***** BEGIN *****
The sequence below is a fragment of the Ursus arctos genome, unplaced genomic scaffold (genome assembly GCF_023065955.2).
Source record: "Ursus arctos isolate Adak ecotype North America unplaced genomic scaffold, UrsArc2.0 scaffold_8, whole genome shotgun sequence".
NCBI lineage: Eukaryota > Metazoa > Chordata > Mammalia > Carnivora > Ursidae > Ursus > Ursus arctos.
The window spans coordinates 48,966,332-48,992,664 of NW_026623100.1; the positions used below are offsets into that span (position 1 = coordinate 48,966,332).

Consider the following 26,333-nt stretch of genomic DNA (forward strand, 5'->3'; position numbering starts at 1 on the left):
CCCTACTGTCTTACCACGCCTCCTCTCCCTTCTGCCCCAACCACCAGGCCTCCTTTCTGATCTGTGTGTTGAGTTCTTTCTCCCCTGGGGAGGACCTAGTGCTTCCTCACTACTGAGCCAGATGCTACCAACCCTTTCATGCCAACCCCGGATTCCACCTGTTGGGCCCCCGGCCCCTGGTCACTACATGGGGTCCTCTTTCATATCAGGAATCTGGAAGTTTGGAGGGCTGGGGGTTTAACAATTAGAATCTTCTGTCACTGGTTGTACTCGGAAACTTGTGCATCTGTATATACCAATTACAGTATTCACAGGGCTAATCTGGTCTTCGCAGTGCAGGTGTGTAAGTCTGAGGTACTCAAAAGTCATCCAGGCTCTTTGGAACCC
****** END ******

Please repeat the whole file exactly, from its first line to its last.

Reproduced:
The sequence below is a fragment of the Ursus arctos genome, unplaced genomic scaffold (genome assembly GCF_023065955.2).
Source record: "Ursus arctos isolate Adak ecotype North America unplaced genomic scaffold, UrsArc2.0 scaffold_8, whole genome shotgun sequence".
NCBI lineage: Eukaryota > Metazoa > Chordata > Mammalia > Carnivora > Ursidae > Ursus > Ursus arctos.
The window spans coordinates 48,966,332-48,992,664 of NW_026623100.1; the positions used below are offsets into that span (position 1 = coordinate 48,966,332).

Consider the following 26,333-nt stretch of genomic DNA (forward strand, 5'->3'; position numbering starts at 1 on the left):
CCCTACTGTCTTACCACGCCTCCTCTCCCTTCTGCCCCAACCACCAGGCCTCCTTTCTGATCTGTGTGTTGAGTTCTTTCTCCCCTGGGGAGGACCTAGTGCTTCCTCACTACTGAGCCAGATGCTACCAACCCTTTCATGCCAACCCCGGATTCCACCTGTTGGGCCCCCGGCCCCTGGTCACTACATGGGGTCCTCTTTCATATCAGGAATCTGGAAGTTTGGAGGGCTGGGGGTTTAACAATTAGAATCTTCTGTCACTGGTTGTACTCGGAAACTTGTGCATCTGTATATACCAATTACAGTATTCACAGGGCTAATCTGGTCTTCGCAGTGCAGGTGTGTAAGTCTGAGGTACTCAAAAGTCATCCAGGCTCTTTGGAACCC